The thing that people fear the most is that everyone will know they have filed for bankruptcy. The truth is that unless you’re a prominent person or a major corporation and the filing is picked up by the media, the chances are very high that the only people who will know about the filing are the creditors and the close friends. While it’s true that bankruptcy is a matter of public record, the number of filings is so massive that unless someone is specifically trying to track down information on someone, there is almost no likelihood that anyone will even know someone filed.
Another thing that people fear is that they will lose everything they have. The truth is that most people who file for bankruptcy don’t lose anything except the financial misery caused by their debts. While bankruptcy laws vary from state to state, every state has exemptions that protect certain kinds of property. In some states have exemptions to protect property such as house, car, household goods, IRAs, retirement plans, the cash value in life insurance, wages and personal injury claims.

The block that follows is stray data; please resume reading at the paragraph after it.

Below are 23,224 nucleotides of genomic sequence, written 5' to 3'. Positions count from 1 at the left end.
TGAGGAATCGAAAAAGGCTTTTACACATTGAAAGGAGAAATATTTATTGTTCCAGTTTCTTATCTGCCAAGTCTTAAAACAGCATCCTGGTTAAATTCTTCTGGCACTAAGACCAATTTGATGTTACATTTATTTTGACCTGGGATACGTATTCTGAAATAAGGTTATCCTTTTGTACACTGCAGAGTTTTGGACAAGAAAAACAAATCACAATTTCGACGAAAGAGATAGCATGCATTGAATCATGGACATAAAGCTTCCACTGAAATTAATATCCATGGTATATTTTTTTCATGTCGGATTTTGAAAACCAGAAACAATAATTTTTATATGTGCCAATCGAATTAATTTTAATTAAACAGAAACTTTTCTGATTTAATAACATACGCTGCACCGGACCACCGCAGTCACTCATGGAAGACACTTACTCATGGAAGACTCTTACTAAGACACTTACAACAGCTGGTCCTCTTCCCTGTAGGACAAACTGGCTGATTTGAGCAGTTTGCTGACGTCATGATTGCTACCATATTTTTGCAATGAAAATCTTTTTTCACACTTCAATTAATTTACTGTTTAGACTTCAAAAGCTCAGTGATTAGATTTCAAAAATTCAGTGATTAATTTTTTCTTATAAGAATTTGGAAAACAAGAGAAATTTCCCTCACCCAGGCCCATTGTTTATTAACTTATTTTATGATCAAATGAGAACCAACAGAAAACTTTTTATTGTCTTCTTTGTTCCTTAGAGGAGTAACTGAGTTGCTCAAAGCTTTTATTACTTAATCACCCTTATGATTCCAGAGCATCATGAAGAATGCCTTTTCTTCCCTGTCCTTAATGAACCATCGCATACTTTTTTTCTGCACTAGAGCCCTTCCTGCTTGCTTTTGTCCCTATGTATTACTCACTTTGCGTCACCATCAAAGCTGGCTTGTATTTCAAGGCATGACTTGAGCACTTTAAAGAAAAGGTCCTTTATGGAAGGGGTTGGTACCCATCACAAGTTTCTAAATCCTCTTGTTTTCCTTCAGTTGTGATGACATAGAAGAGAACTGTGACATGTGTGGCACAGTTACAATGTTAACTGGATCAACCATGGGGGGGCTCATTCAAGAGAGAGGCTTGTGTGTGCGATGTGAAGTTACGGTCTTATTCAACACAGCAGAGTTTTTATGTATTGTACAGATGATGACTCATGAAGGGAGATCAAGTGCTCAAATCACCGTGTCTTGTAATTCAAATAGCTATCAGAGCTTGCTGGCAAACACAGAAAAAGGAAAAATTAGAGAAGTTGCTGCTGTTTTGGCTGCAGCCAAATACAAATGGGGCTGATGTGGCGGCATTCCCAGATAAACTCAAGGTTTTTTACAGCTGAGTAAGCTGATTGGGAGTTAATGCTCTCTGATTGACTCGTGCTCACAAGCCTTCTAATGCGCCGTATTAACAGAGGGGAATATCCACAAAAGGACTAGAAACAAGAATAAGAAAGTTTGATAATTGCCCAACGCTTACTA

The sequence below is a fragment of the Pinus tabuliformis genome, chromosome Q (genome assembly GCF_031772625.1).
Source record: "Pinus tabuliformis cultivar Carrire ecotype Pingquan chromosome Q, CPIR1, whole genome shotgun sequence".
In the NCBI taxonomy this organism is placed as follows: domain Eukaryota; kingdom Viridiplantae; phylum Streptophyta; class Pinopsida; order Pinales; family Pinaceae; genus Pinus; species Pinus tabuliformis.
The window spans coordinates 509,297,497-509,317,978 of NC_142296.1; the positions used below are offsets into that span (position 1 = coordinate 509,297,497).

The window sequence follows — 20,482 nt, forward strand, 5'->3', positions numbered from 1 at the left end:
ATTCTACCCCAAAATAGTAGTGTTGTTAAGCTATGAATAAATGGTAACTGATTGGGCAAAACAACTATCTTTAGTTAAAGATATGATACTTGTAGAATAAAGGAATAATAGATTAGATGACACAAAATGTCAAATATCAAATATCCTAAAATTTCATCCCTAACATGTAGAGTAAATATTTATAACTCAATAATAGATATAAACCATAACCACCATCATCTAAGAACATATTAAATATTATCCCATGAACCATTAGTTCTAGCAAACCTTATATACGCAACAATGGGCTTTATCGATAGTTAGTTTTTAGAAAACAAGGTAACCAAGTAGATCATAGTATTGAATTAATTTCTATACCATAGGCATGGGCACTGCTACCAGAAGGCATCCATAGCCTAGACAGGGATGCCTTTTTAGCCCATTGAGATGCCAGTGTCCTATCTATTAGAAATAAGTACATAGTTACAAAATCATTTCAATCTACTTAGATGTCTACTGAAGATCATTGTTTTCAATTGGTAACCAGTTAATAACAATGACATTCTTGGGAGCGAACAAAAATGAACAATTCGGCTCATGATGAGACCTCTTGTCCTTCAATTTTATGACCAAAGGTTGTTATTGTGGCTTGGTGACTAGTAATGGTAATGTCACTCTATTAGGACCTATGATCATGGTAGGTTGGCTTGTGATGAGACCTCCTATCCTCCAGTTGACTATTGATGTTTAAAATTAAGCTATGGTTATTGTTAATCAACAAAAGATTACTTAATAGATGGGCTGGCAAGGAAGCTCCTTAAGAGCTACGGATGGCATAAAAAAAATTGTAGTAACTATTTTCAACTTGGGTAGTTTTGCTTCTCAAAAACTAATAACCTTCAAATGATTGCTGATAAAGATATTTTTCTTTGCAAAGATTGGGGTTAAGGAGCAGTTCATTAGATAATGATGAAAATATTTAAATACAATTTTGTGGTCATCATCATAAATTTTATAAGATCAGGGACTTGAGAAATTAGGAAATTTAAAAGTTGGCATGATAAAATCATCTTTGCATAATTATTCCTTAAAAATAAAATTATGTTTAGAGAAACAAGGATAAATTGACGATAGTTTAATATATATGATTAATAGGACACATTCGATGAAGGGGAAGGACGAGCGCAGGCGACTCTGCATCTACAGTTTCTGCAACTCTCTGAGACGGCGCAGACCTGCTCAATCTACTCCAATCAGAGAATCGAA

In rare situations where one has more property than can be protected by available exemptions, one can file chapter 13 bankruptcy since it can even keep this property by paying a higher chapter 13 plan payment. If one wants to keep the property that serves as collateral for a loan, all they have to do is ensure they remain current on loan payments and have enough exemptions to cover any value above what is owed.
People who are thinking of filing for bankruptcy also fear that they might never get credit again. The contrary is true. Filing for bankruptcy gets rid of debt and puts the debtor in a position to handle more credit, making them look more attractive to potential creditors. One should be aware that the first potential creditors will want more money down and will want to charge higher interest rates. However, by making good financial decisions, one will put good marks on their credit report and improve the quality of their credit.